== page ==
Pimlico-Laurel project over budget, behind schedule. Now what?

When the Maryland General Assembly passed the Racing and Community Development Act in 2020, it was hailed by Thoroughbred industry insiders as “our Triple Crown.” The law provided the financial structure and wherewithal to permit the renovation of PImlico as a worthy home for the Preakness Stakes and the refurbishment of Laurel Park as a world-class everyday home to Maryland racing.

Or so it seemed.

Nearly three years later, there hasn’t been a shovel in the ground, the amount of money available is far short of what’s necessary, and the way forward is murky at best. The legislature in its 2022 session directed that several entities submit reports. Now the question is: what does it do with what it’s learned?

During September, reports examining the current state of the project, the feasibility of the state purchasing Laurel Park, and possible future models to organize racing in the state all were delivered. They portray an industry at something of an inflection point.

In this series, we examine some of the issues facing the project, long considered the linchpin of Maryland racing’s future.


The project to redo Pimlico and Laurel Park is behind schedule and substantially over budget, according to several reports submitted to the Maryland General Assembly in September. How these issues will be resolved figures to be a focus of the upcoming 2023 legislative session.

Numerous factors contribute to the problems, including high inflation, rising interest rates, and supply chain issues. There’s not much anyone in Maryland can do about those.

Though the Maryland Stadium Authority reports that only one of eight necessary agreements to advance the Pimlico portion of the project has been executed, people close to the project generally agree that that portion of the project is under control and, broadly speaking, within envisioned budget parameters. On the other hand, the Laurel portion is causing major strain.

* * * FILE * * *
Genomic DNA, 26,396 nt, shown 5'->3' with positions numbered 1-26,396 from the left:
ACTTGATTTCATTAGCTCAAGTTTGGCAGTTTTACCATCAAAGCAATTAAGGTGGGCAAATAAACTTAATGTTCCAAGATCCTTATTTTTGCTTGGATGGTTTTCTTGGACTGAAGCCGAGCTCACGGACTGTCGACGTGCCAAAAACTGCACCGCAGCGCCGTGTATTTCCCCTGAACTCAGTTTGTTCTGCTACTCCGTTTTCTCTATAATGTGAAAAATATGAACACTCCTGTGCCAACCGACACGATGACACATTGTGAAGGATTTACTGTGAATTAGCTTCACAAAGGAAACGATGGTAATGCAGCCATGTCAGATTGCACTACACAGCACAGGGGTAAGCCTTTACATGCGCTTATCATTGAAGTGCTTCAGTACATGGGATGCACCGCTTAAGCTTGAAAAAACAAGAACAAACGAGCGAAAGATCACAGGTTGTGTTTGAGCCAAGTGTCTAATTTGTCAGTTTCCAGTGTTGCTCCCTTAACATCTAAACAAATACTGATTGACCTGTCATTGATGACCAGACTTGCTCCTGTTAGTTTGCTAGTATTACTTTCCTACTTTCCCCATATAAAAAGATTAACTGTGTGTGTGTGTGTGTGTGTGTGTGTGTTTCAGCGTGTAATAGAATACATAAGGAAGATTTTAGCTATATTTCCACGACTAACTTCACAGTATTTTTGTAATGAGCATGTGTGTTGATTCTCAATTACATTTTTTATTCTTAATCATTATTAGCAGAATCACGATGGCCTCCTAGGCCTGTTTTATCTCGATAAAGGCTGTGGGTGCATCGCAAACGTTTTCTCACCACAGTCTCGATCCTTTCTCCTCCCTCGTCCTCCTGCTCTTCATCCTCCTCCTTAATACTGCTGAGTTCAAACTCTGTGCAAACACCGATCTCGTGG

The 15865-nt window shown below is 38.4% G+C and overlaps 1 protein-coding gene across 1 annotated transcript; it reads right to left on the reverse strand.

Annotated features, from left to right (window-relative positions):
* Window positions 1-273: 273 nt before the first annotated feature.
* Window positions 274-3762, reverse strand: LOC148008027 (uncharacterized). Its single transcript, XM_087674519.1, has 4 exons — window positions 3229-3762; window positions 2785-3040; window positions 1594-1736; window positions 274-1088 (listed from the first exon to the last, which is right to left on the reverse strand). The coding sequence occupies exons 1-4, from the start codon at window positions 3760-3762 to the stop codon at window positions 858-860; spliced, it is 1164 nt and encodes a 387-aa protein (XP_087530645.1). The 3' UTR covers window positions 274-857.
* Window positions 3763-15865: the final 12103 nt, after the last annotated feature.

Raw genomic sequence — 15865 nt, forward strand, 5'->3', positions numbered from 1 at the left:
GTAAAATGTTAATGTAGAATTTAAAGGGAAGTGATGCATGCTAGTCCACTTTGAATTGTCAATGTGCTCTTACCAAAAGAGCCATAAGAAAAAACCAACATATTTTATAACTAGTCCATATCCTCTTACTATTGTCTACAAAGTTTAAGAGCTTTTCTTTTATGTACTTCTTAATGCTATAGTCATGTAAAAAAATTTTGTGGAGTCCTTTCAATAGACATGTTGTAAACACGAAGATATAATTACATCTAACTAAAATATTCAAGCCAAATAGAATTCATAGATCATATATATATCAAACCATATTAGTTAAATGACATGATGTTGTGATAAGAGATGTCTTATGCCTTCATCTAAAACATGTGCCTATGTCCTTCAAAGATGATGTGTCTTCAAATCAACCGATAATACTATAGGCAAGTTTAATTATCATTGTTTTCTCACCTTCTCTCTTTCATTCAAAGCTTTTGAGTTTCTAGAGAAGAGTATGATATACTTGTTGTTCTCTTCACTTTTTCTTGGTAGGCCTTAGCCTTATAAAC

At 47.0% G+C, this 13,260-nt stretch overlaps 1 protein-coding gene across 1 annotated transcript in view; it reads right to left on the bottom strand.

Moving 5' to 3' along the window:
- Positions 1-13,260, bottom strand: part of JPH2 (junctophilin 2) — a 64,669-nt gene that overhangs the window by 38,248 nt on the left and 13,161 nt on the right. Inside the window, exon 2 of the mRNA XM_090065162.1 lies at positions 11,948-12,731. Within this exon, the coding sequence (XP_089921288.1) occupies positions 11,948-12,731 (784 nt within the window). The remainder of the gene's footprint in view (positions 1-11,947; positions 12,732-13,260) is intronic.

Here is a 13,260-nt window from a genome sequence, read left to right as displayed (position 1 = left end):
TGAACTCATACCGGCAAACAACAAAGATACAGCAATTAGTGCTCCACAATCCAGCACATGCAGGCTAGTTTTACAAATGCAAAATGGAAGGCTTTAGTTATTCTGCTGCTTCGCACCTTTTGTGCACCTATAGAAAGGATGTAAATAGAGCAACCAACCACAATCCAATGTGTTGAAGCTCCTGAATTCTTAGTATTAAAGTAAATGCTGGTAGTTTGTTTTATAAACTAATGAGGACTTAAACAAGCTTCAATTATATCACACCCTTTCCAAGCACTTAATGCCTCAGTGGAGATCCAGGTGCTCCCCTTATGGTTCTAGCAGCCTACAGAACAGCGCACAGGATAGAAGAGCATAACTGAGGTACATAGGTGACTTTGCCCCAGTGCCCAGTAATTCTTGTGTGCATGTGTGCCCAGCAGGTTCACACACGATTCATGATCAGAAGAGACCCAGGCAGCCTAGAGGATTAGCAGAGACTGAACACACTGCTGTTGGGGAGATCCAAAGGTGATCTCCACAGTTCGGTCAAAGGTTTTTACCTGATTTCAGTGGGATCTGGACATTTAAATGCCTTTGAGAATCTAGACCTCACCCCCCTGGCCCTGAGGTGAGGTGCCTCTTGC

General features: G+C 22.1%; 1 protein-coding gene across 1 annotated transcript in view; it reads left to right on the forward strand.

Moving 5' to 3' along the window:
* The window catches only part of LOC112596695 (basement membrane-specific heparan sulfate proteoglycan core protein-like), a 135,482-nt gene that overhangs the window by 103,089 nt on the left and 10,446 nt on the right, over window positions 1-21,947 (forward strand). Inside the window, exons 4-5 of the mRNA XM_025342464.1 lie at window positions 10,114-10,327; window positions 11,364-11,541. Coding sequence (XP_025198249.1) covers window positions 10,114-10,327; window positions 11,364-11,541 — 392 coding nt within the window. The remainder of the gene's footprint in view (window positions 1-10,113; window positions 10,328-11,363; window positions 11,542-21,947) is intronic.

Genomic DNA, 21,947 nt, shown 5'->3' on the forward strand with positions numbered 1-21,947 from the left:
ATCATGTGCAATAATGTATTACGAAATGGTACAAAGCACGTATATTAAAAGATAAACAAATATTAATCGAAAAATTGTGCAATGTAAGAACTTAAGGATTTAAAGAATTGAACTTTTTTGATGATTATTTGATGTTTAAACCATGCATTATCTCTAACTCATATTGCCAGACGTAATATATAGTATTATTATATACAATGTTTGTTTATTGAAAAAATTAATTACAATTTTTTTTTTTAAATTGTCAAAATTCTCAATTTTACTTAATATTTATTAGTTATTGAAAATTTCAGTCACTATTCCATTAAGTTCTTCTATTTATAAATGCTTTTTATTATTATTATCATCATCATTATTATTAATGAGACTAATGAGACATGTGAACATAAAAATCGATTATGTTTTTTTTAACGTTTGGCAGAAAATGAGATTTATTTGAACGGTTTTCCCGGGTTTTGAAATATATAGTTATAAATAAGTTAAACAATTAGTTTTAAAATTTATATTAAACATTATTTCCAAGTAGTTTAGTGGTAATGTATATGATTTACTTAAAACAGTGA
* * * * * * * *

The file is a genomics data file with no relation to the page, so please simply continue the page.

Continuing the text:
Laurel Park paddock with downed tree in 2013. Photo by The Racing Biz.

“Laurel Park is the difficult variable,” said Alan Rifkin, an attorney representing the Stronach Group and its Maryland Jockey Club subsidiary in the negotiations. “Because the legislature said to prioritize Pimlico, the parties have… but the implications of that also squeeze down at the other end.”

In fact, estimates earlier this year suggest that the $375 milllion debt service authority the legislature granted the project in 2020 is nowhere near enough.

“[A]s of the end of the 2022 legislative session, a funding deficit of $175 million was identified,” reads one of the reports, which was submitted by industry stakeholders the Maryland Thoroughbred Horsemen’s Association, Maryland Jockey Club, and the Maryland Horse Breeders Association.

That’s a shortfall of approximately 47% and one that grows by the day.

What’s more, while the terrible state of Pimlico’s physical plant is well known, the plant at Laurel Park is in far worse condition than originally understood. 

“Notable areas of concern have been found in all portions of the property,” one of the reports, from the Maryland Economic Development Corporation, says in what can only be described as an understatement. 

Indeed. On the front side, major components of the grandstand and clubhouse, including the roof, HVAC system, plumbing, and the electrical system all “have major deficiencies which place them beyond repair,” the report said.

Yet as bad as the front side is, the backside is worse, MEDCO said. The barns, wash barns, dormitories and common buildings “contain minimal to no fire protection systems and minimal HVAC. Consultants have recommended demolishing all.”

In fact, MEDCO recommends preserving only one of all the structures on the Laurel facility site: the paddock, which, the report says, was constructed in the 1920s or 1930s, “contains many original and distinctive features,” and is eligible for listing on the National Register of Historic Places.